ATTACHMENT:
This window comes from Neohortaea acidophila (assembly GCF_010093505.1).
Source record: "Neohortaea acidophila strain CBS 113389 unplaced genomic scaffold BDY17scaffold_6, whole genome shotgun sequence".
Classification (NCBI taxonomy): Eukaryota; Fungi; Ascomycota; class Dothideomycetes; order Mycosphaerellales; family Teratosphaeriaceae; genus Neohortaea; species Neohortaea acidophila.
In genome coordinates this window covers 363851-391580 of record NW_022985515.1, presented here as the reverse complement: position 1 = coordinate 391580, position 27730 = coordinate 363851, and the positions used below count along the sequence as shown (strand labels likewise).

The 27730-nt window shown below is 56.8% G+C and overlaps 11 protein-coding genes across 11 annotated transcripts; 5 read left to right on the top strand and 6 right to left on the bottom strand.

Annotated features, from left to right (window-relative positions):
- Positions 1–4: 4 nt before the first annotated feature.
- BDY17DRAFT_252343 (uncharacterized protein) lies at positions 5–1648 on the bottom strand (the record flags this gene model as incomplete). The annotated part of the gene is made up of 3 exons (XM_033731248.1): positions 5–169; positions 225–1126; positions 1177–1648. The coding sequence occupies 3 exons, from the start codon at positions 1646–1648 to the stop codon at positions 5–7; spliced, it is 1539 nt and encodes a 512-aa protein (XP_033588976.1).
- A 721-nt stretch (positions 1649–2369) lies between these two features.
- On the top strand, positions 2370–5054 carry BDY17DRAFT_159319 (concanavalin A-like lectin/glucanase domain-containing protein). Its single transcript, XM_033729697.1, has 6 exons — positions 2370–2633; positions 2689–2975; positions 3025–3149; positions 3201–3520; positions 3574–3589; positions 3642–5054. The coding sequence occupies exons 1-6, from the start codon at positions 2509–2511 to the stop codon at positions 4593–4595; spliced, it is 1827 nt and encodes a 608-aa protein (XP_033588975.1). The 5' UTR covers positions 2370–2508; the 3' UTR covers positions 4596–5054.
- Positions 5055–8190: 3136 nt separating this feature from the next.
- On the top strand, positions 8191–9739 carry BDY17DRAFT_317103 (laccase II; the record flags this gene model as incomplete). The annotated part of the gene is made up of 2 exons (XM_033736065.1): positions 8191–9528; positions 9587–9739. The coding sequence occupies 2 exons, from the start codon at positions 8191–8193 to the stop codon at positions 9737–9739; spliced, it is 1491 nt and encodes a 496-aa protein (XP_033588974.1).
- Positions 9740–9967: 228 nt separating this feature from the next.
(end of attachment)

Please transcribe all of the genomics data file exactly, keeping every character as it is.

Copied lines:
This window comes from Neohortaea acidophila (assembly GCF_010093505.1).
Source record: "Neohortaea acidophila strain CBS 113389 unplaced genomic scaffold BDY17scaffold_6, whole genome shotgun sequence".
Classification (NCBI taxonomy): Eukaryota; Fungi; Ascomycota; class Dothideomycetes; order Mycosphaerellales; family Teratosphaeriaceae; genus Neohortaea; species Neohortaea acidophila.
In genome coordinates this window covers 363851-391580 of record NW_022985515.1, presented here as the reverse complement: position 1 = coordinate 391580, position 27730 = coordinate 363851, and the positions used below count along the sequence as shown (strand labels likewise).

The 27730-nt window shown below is 56.8% G+C and overlaps 11 protein-coding genes across 11 annotated transcripts; 5 read left to right on the top strand and 6 right to left on the bottom strand.

Annotated features, from left to right (window-relative positions):
- Positions 1–4: 4 nt before the first annotated feature.
- BDY17DRAFT_252343 (uncharacterized protein) lies at positions 5–1648 on the bottom strand (the record flags this gene model as incomplete). The annotated part of the gene is made up of 3 exons (XM_033731248.1): positions 5–169; positions 225–1126; positions 1177–1648. The coding sequence occupies 3 exons, from the start codon at positions 1646–1648 to the stop codon at positions 5–7; spliced, it is 1539 nt and encodes a 512-aa protein (XP_033588976.1).
- A 721-nt stretch (positions 1649–2369) lies between these two features.
- On the top strand, positions 2370–5054 carry BDY17DRAFT_159319 (concanavalin A-like lectin/glucanase domain-containing protein). Its single transcript, XM_033729697.1, has 6 exons — positions 2370–2633; positions 2689–2975; positions 3025–3149; positions 3201–3520; positions 3574–3589; positions 3642–5054. The coding sequence occupies exons 1-6, from the start codon at positions 2509–2511 to the stop codon at positions 4593–4595; spliced, it is 1827 nt and encodes a 608-aa protein (XP_033588975.1). The 5' UTR covers positions 2370–2508; the 3' UTR covers positions 4596–5054.
- Positions 5055–8190: 3136 nt separating this feature from the next.
- On the top strand, positions 8191–9739 carry BDY17DRAFT_317103 (laccase II; the record flags this gene model as incomplete). The annotated part of the gene is made up of 2 exons (XM_033736065.1): positions 8191–9528; positions 9587–9739. The coding sequence occupies 2 exons, from the start codon at positions 8191–8193 to the stop codon at positions 9737–9739; spliced, it is 1491 nt and encodes a 496-aa protein (XP_033588974.1).
- Positions 9740–9967: 228 nt separating this feature from the next.